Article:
High Five treat

It’s pricey, but there’s lot to the new BMW 5 Se­ries, writes Mark Hinch­liffe

Herald Sun - Motoring - - Prestige -

THE ar­rival of a new BMW 5 Se­ries is a clas­sic good-news/bad-news story for buy­ers. The price is up, way up on the pre­vi­ous car, but the 5 Se­ries is now said to set the value stan­dard in the $100,000 lux­ury class.

BMW Aus­tralia de­fends an $8000 price rise by say­ing the new Five has more stan­dard equip­ment than its di­rect ri­vals in Audi-Ben­zLexus-Jaguar land and meets the higher ex­pec­ta­tions of own­ers.

Among the stan­dard equip­ment in the new car is an eight-speed au­to­matic, big­ger wheels and a fighter-style heads-up in­stru­ment dis­play.

The new 5 Se­ries goes on sale here on June 3 — two weeks be­fore the US — with three petrol-pow­ered mod­els, the 528i from $99,900 with a nat­u­rally as­pi­rated 190kW in­line six, the 535i from $128,900 with a new 225kW twin­scroll turbo in­line six, and the $178,900 550i with 300kW V8.

They will be fol­lowed by the diesel-pow­ered 380Nm four-cylin­der 520d ($83,300) in Septem­ber and Alex Brock­hoff, 5 Se­ries prod­uct man­ager, says a six-cylin­der diesel is ex­pected to be added next year.

The sixth-gen­er­a­tion 5 Se­ries has been slightly stretched and has shorter over­hangs, front and rear, to give it the long­est wheel­base in its class. Boot space re­mains 520 litres.

Elec­tronic tech­nolo­gies, driver aids, a stiffer chas­sis and a pedes­trian-friendly bon­net lift the crash rat­ing from four to five stars.

In­side there are ex­tra alu­minium ac­cents while the dash­board has been tilted 7.2 de­grees to­wards the driver. The body is 50kg lighter with more alu­minium in the con­struc­tion — in­clud­ing the bon­net, doors and side pan­els — as well as the alu­minium sus­pen­sion from the 7 Se­ries and new 5 Se­ries Gran Turismo.

Brock­hoff says all en­gines all have greater power and torque with de­creased fuel con­sump­tion and CO emis­sions. Econ­omy is as low as 9.4 litres/100km on the 528 with CO emis­sions down to 187g/km. The 535i and 550i come stan­dard with three-mode Dy­namic Driv­ing Con­trol which ad­justs steer­ing sen­si­tiv­ity, throt­tle re­act- ion, trans­mis­sion re­sponse and Dy­namic Sta­bil­ity Con­trol.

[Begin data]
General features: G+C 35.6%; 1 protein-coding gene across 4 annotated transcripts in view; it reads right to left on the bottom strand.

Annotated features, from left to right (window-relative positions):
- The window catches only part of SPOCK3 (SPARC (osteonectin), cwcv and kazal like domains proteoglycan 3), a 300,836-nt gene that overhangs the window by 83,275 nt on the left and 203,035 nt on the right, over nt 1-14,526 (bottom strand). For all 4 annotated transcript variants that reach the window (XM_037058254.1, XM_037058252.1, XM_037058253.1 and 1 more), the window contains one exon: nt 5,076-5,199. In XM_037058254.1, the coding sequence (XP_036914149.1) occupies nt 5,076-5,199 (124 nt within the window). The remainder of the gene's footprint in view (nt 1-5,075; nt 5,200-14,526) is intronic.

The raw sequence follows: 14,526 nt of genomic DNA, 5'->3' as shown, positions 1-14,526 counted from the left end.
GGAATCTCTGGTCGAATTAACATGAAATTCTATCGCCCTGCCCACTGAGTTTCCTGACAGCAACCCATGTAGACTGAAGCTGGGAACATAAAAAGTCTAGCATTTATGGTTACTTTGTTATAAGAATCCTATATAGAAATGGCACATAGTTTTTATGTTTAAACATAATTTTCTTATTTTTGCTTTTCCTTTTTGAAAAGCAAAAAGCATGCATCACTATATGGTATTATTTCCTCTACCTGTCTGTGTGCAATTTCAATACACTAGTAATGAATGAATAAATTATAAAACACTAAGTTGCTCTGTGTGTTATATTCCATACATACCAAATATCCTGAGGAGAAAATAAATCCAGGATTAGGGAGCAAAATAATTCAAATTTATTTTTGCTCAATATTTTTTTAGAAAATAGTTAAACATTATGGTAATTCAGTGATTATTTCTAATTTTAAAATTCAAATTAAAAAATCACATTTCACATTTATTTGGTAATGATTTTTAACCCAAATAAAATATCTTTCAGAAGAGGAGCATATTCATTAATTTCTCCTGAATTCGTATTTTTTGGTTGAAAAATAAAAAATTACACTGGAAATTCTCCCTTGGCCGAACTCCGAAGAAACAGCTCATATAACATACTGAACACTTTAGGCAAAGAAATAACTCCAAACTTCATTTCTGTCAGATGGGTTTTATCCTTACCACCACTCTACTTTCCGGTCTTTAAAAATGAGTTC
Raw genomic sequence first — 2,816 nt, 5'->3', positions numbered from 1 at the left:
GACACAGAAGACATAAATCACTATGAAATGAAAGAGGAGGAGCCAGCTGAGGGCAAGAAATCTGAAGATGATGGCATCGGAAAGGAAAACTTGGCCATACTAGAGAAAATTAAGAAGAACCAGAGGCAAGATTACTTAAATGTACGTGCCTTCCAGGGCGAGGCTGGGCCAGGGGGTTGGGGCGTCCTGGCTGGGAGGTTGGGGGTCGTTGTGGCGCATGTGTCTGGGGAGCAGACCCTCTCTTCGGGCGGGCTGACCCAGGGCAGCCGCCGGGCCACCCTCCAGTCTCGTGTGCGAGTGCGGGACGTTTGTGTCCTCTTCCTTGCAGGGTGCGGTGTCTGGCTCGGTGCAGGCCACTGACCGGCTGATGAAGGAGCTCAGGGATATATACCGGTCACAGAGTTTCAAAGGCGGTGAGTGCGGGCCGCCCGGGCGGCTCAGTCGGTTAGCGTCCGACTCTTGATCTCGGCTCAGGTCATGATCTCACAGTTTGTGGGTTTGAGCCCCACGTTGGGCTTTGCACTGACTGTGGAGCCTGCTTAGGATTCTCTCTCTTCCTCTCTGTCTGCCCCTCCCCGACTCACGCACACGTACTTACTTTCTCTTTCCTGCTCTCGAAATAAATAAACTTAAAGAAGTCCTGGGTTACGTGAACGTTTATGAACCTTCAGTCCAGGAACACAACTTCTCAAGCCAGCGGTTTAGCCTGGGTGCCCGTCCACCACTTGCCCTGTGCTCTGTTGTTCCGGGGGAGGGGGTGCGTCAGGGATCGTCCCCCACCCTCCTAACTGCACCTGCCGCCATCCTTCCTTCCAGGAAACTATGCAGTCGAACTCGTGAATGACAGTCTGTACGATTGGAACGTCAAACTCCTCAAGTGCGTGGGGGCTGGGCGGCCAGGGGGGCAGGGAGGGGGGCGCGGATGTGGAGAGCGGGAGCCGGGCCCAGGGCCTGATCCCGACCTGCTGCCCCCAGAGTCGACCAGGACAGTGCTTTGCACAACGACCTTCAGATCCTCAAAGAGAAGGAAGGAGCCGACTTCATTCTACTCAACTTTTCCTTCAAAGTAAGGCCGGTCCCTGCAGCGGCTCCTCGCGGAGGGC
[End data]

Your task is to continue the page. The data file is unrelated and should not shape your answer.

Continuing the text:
THE wet roads of the twist­ing and bumpy Yarra Ranges of Vic­to­ria are the per­fect test for the 535i mod­els at Aus­tralia’s press pre­view drive.

But the cars are not rep­re­sen­ta­tive of the ba­sic Five since there is no 528i and some are fit­ted with four-wheel steer­ing and the Adap­tive Drive pack­age of Dy­namic Damper Con­trol and Dy- namic Drive If you can af­ford the $10,600 for them, go ahead be­cause they are not gim­micks.

If you can­not af­ford the up­grade pack­age, you will still have a saloon that han­dles nim­bly.

Grip is still re­mark­able and brakes are sharp with plenty of feel­ing and no jerky anti-skid kick­back. Tyre noise is higher than I would ex­pect in a car of this cal­i­bre, but the twin-scroll turbo en­gine is re­fined, pow­er­ful, re­spon­sive and quiet.

The ex­tra-cost sur­round view takes some get­ting used to, as does the overly com­pli­cated trans­mis­sion knob.

Mod cons: the newBMW5 Se­ries has a heads-up dis­play.

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